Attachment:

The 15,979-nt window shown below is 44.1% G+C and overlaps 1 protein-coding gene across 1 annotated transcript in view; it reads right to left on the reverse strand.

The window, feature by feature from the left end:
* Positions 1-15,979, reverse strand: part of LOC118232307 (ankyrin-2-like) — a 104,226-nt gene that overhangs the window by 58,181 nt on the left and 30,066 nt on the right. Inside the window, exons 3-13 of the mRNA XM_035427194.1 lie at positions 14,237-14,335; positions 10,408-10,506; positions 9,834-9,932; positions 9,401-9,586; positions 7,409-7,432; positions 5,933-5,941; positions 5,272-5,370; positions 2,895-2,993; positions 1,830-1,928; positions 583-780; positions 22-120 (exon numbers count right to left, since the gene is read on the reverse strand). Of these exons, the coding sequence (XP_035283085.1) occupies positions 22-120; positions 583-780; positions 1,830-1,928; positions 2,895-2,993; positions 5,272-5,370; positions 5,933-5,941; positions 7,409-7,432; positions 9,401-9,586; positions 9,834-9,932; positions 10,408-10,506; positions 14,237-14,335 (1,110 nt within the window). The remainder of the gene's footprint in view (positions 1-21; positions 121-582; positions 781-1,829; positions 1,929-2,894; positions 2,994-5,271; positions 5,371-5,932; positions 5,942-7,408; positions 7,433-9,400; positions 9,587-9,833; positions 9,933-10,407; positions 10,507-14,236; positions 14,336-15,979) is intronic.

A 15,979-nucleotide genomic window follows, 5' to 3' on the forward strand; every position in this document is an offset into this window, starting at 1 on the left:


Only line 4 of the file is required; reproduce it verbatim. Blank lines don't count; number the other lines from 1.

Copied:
A 15,979-nucleotide genomic window follows, 5' to 3' on the forward strand; every position in this document is an offset into this window, starting at 1 on the left: